Analysts have raised their bottom-line outlooks since Union Pacific posted its Q1 results last month. UNP currently lands a Zacks Rank #3 (Hold), while 12 out of the 14 brokerage recommendations Zacks has are “Strong Buys.” And its 1.75% dividend yield roughly matches the 10-year U.S. Treasury and tops its industry’s 1.17% average.
Union Pacific has paid a dividend for over 120 years, and its commitment to efficiency and modernization will continue to boost profits and help it return value to shareholders. Plus, railroads might become more critical if the green movement goes into hyperdrive. UNP said that “on average, trains are four times more fuel-efficient than trucks. That means moving freight by rail instead of truck reduces greenhouse gas emissions by 75%.”
UNP has climbed 48% in the last year and 7% in 2021. The stock closed regular hours Wednesday at $222 a share, or about 4% below its recent records. Despite resting near its highs, Union Pacific is now below neutral RSI levels (50) at 48, which could give it room to run in the near-term.
Target ( TGT Quick Quote TGT - Free Report)
Target’s e-commerce boom helped it thrive during the heart of the pandemic, as consumers looked for as many different and convenient ways to shop as possible. TGT’s same-day offerings feature in-store pickup, Drive Up, and its subscription-style Shipt unit. The Minneapolis-based retailer has also continued to attract customers through on-trend and affordable fashion, home décor, furniture, food, and more.
Meanwhile, TGT continues to partner with designers on everything from fashion to furniture. TGT’s flagship grocery brand has also performed well alongside many of its upscale-aiming, in-house brands. Target has successfully positioned itself as a one-stop shopping option and has been able to grow despite Amazon’s (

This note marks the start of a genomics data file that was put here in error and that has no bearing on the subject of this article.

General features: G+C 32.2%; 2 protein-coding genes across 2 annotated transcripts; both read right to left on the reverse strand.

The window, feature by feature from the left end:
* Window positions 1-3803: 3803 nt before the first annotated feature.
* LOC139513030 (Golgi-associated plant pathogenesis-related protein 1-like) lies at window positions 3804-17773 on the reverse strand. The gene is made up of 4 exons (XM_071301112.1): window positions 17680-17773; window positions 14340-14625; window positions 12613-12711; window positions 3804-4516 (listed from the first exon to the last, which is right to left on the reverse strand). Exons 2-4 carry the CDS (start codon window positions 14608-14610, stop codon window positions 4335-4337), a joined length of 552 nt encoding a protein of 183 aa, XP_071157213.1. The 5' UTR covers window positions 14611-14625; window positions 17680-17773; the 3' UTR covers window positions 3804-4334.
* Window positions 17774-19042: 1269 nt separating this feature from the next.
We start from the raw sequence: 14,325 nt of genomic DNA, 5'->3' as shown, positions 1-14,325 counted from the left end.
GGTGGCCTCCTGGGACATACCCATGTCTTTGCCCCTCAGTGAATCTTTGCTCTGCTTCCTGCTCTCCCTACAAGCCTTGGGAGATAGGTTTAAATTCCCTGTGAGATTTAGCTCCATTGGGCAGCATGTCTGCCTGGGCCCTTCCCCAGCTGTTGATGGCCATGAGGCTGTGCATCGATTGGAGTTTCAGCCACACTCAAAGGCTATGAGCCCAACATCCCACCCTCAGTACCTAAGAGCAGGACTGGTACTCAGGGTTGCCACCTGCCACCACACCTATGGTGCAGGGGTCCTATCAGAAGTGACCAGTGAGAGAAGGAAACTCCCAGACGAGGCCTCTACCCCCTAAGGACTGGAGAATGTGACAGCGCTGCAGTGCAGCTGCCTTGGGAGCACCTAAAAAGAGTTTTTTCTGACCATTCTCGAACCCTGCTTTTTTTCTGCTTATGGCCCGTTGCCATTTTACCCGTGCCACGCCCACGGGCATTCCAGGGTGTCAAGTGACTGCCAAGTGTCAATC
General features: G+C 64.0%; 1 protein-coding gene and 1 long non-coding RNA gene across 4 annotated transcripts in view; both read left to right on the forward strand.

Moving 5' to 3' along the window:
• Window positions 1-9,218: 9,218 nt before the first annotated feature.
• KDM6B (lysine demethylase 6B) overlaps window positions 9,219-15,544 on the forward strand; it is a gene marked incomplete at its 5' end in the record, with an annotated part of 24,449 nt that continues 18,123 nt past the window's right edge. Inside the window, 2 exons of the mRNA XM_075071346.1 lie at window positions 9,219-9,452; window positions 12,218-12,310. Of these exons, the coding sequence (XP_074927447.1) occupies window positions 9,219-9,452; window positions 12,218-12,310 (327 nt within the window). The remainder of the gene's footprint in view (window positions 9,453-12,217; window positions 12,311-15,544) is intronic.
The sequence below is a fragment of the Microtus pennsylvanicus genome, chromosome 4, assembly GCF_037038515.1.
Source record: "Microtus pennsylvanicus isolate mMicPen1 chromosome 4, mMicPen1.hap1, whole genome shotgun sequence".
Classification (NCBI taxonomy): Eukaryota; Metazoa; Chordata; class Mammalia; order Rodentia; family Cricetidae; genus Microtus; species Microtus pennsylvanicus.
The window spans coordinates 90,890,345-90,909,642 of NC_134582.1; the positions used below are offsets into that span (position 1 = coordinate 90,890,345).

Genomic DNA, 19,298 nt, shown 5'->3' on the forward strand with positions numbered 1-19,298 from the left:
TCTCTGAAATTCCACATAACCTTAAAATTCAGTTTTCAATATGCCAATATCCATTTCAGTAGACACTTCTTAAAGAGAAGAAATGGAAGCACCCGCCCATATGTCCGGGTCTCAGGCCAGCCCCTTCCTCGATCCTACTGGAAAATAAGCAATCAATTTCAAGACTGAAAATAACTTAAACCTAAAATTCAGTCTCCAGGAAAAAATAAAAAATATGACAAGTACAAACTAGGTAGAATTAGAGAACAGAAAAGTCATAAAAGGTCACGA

AMZN Quick Quote AMZN - Free Report) constant pressure on the industry at large. And it’s separated itself from rivals such as Walmart ( WMT Quick Quote WMT - Free Report) and Costco ( COST Quick Quote COST - Free Report) within some key demographics.
Target’s 2020 sales surged 20%, with comps up over 19%. This huge top-line growth was driven by 7% in-store comps expansion and a 145% digital boom. And its adjusted earnings surged nearly 50% last year and it has consistently topped our bottom-line estimates.
TGT’s 2021 sales and earnings are projected to slip against the nearly-impossible to compete against 2020 period. Still, the company’s Q1 revenue is expected to pop 10%, which is impressive considering Target’s sales in the year-ago period climbed over 11%. Meanwhile, its adjusted Q1 earnings are projected to soar 254%.
Target’s EPS revisions help it land a Zacks Rank #2 (Buy) right now, alongside an “A” grade for Growth and a “B” for Value in our Style Scores system. Target’s margins are also better than its rivals Walmart and Amazon. And it has been able to thrive and keep costs relatively low despite its e-commerce push because it’s able to fulfill nearly all of its sales via its own stores.
Target stock has blown away WMT and the S&P 500 in the last three years, up 200%, including a 73% run in the past 12 months. TGT has cooled down a bit, but it has still outpaced the benchmark in 2021. At around $203 a share, Target closed regular hours Wednesday 6% below its new highs. The quick pullback has pushed Target underneath neutral RSI levels (50) at 44.
Target trades at a discount compared to its industry and WMT despite its outperformance. And it provides income, with a 1.3% dividend yield that tops its industry’s 0.81% average and roughly matches the S&P 500. And 14 of the 19 brokerage recommendations Zacks has for TGT are “Strong Buys,” with none below a “Hold.”
Target is set to report its Q1 FY21 financial results on May 19 and analysts have turned more positive on the retailer heading into its release.